BBC acquires star studded Irish crime drama Kin
and live on Freeview channel 276
The crime drama Kin has already been a big hit in Ireland – outside of major sporting events, the season two finale is the most watched programme of 2023 so far.
Now there’s a chance for British audiences to see what they have been missing out as the first season comes to primetime Saturday night BBC1.
It seems the makers of Kin always had one eye on the international market – the series is a US co-production – but it still keeps its innate sense of place.
Speaking at a press event ahead of the first season premiere, star Aidan Gillen said: “There wasn’t a lot of compromises thrown in there in the script in terms of, you know, ‘We’ve really got to water this down so people outside of Ireland – or outside of Dublin, even – understand it’… It’ll be interesting to see what they make of it, and I think it’s going to be totally fine.”
His presence should tip you off to one of Kin’s big selling points – the cast. As well as Game of Thrones veteran Gillen, there are also roles for Clare Dunne (Herself), Charlie Cox (Daredevil), Ciarán Hinds (Game of Thrones), Sam Keeley (The Cured), Emmett J. Scanlan (Peaky Blinders), Maria Doyle Kennedy (Outlander) and newcomer Yasmin Seky.
The series focuses on the Kinsellas, a small crime family who increasingly find themselves at odds with the bigger, more powerful drug cartel run by the Cunninghams.
In the first episode, when the hot-headed son of family boss Frank Kinsella gets into a violent confrontation with one of the Cunninghams’ men, it leads to a retaliation – and a tragedy.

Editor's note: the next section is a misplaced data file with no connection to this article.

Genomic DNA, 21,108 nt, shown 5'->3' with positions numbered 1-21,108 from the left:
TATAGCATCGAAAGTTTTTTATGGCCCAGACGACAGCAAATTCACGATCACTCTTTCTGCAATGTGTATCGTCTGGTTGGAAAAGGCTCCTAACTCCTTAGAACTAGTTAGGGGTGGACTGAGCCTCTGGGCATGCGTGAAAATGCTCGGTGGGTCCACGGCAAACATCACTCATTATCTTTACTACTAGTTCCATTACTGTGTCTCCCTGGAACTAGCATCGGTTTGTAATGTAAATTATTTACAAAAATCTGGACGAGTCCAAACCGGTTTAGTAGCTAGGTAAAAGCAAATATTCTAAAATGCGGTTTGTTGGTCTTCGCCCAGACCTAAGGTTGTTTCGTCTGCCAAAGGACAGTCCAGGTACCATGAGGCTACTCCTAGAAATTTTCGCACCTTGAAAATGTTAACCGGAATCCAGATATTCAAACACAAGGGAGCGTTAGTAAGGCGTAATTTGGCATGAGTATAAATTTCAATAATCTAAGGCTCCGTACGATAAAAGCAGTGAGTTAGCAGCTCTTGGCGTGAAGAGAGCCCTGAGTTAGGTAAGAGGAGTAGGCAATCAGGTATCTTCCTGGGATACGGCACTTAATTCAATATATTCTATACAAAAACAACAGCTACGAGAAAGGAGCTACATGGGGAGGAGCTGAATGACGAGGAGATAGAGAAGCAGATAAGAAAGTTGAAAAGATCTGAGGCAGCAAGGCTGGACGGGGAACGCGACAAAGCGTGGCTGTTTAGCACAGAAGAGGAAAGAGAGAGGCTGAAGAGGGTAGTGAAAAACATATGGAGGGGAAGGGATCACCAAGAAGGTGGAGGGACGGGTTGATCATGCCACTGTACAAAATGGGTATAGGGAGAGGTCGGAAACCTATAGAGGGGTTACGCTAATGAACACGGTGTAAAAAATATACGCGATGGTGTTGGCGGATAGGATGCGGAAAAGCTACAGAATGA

Then there’s a break for the news, before the opening double bill continues. The family are dealing with the fallout from the events of the first episode as one member, Mikey, is torn between joining Jimmy in a quest for revenge and staying out of the fray.
Meanwhile, Frank is worried that the feud is about to escalate into all-out war – and with good reason as the Kinsellas are definitely the underdogs in this battle.
Will their tight bonds enable them to keep going, even when it seems they are outmanoeuvred, outgunned and in danger of being picked off one by one?
As you might expect given the subject matter, the drama can be violent, but Dunne, who plays Amanda Kinsella, insists that the series isn’t glamourising the gangster lifestyle.
She told the Irish Independent: “If there’s one word I would associate with violence in Kin it’s consequences.
“We show a thing of fearing for your life and fearing for your children’s lives, and living in a sense of constant lockdown in your own life. Always looking over your shoulder. When playing Amanda, anytime I get in a car, I’m constantly checking over my shoulder and it’s a really stressful way to live, so I wouldn’t say we’re saying it’s great craic.”
But while it may be stressful for the characters and cast, it’s going to be very compelling for the audience…